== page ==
Humans (and our proto-human ancestors) have been squatting for millions of years, and today billions of people across the planet continue to put their bodies into full bodyweight squats. Only in developed countries loaded with obese, sedentary people has squatting somehow become “bad”.

In John’s case, it was his simple failure to use his hips and squat down to the ground, over a period of years, that wore out the pain-sensitive structures in his low back. (In his case the culprits were the sacroiliac ligaments.)

First I explained to John why it was crucial for him to learn how to do a full-range bodyweight squat. In three progressive lessons, I showed him how. With about a week of practice, John was able to dramatically improve his back.

OK, I did do some Active Release® to break up the scarring in his sacroiliac ligaments and hamstrings, but the bulk of the credit goes to John for doing his homework.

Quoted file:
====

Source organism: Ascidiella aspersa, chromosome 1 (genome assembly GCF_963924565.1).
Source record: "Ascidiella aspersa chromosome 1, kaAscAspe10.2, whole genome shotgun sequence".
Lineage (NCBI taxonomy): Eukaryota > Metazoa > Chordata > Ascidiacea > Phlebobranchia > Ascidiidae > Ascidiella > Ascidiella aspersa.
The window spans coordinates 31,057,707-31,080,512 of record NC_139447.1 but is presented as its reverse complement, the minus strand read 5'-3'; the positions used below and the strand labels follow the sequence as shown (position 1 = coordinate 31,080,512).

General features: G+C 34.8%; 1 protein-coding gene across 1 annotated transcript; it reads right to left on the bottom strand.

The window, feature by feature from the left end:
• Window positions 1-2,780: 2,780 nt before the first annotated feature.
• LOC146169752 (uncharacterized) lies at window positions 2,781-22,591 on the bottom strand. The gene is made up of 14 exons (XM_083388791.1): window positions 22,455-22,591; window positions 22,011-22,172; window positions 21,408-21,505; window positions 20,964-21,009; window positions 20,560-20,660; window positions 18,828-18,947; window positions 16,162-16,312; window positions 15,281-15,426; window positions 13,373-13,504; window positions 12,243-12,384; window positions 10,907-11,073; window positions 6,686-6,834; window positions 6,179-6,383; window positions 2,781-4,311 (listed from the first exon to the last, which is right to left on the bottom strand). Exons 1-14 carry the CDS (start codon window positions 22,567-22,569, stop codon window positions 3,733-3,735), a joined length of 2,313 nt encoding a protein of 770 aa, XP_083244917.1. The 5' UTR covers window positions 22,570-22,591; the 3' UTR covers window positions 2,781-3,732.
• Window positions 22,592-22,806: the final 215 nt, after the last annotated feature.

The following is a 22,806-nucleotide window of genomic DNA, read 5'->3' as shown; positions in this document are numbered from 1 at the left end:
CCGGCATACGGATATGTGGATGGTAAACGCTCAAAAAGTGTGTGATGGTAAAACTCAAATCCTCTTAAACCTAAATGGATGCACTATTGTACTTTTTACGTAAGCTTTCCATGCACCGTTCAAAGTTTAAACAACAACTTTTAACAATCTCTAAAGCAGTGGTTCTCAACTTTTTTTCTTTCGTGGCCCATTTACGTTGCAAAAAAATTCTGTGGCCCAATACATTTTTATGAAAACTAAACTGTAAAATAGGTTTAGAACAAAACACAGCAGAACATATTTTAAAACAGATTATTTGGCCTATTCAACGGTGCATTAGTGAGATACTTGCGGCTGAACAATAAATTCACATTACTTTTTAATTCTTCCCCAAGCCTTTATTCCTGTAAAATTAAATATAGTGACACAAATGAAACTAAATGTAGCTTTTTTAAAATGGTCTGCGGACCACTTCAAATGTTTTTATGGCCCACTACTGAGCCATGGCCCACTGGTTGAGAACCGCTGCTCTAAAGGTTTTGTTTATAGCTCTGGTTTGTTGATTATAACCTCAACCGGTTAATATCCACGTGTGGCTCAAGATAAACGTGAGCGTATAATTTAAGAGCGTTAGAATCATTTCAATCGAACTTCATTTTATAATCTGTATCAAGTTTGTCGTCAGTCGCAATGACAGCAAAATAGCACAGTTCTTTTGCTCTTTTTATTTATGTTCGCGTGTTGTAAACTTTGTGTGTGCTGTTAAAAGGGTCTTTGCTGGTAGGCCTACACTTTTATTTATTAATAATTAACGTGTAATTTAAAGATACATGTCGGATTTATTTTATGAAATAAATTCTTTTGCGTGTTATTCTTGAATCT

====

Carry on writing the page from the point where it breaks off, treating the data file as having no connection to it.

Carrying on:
He was thrilled to finally take back control of his back. But, yes, he was also very upset that after years of failed medical treatment he was helped in ten days by a chiropractor with no receptionist; a guy who was wearing jeans and a Russian Kettlebell T-shirt.

This was all going on during my cancer drama (if you missed that newsletter, it’s on my Stronger Leaner Better website). A couple weeks after I released him I got a very nice card from John, thanking me and telling me that I saved his marriage because he’s not walking around grumpy about his back pain anymore. So, thanks John, that little gesture meant a hell of a lot during a tough time.